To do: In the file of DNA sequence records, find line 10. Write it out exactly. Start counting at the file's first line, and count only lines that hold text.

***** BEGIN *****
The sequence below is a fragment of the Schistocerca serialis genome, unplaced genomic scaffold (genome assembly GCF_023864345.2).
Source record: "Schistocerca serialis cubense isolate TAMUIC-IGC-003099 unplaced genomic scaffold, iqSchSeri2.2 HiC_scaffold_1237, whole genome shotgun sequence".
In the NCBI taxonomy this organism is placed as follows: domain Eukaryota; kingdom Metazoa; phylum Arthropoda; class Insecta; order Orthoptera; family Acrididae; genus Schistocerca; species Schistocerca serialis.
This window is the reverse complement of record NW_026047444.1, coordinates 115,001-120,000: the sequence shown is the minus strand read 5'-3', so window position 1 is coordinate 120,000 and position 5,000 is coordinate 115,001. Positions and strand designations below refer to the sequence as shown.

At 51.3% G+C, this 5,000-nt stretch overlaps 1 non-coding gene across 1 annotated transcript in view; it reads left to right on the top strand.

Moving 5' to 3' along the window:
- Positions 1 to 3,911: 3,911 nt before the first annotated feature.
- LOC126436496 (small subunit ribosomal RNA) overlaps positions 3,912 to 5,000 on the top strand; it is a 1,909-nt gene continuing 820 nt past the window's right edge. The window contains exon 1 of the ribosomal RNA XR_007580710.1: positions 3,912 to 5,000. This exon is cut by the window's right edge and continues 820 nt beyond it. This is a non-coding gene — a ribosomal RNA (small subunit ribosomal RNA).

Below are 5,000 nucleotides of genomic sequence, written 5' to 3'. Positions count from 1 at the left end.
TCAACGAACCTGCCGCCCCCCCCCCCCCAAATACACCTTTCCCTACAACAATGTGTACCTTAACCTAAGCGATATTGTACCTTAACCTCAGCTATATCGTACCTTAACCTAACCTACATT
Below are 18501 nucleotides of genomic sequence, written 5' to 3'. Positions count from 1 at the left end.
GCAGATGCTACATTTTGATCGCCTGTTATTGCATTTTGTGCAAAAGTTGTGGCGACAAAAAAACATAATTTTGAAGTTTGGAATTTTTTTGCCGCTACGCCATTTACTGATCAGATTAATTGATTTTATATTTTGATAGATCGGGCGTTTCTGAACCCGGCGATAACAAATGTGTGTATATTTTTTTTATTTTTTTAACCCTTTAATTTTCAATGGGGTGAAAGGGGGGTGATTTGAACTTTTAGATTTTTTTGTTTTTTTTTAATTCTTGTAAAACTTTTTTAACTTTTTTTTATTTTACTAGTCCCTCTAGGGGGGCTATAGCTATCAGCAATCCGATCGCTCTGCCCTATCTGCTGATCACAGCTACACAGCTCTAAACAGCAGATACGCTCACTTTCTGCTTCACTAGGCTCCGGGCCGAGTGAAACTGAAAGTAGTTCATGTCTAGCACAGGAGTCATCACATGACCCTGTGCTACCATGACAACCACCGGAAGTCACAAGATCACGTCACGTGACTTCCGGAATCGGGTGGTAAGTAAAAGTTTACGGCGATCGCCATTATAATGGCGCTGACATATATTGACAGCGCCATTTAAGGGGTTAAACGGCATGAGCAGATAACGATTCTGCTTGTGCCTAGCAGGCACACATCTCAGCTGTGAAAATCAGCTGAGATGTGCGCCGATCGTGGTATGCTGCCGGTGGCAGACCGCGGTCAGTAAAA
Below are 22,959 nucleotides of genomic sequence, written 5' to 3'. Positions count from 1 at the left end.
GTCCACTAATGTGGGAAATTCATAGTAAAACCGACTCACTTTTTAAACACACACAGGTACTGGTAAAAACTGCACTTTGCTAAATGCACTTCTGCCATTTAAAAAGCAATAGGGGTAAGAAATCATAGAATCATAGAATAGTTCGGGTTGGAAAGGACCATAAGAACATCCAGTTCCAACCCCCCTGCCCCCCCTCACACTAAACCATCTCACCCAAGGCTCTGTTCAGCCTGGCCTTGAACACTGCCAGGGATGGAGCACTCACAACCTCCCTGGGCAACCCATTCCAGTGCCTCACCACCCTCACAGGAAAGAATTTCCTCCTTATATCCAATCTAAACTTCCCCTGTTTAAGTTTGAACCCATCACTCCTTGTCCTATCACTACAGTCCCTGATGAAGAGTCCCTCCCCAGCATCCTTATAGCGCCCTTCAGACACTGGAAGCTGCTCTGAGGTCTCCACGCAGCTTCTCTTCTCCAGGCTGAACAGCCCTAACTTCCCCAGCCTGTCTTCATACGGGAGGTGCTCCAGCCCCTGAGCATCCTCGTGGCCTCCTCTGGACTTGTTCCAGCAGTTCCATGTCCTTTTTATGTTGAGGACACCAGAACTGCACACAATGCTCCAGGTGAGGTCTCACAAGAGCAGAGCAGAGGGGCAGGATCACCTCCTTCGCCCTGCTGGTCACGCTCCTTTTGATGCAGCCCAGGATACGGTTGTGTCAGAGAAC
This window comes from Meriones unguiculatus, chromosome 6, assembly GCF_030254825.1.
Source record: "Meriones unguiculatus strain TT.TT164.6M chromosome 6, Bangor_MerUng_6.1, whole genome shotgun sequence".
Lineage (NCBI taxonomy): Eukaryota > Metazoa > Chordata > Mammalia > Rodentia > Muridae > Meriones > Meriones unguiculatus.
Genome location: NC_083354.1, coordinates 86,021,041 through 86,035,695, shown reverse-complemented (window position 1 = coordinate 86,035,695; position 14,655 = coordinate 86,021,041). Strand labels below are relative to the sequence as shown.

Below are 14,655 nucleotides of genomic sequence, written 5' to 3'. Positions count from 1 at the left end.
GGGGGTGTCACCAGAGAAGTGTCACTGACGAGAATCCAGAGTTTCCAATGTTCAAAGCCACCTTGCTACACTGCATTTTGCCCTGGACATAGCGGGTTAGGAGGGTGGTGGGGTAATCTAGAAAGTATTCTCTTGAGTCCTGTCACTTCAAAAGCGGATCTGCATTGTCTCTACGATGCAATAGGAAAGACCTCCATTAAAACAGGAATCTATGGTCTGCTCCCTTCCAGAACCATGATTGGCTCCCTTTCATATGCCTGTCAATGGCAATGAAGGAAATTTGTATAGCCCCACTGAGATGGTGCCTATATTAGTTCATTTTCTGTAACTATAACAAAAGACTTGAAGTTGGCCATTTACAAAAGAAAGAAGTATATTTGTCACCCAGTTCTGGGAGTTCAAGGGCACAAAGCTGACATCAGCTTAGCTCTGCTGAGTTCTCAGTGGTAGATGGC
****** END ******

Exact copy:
TCAACGAACCTGCCGCCCCCCCCCCCCCAAATACACCTTTCCCTACAACAATGTGTACCTTAACCTAAGCGATATTGTACCTTAACCTCAGCTATATCGTACCTTAACCTAACCTACATT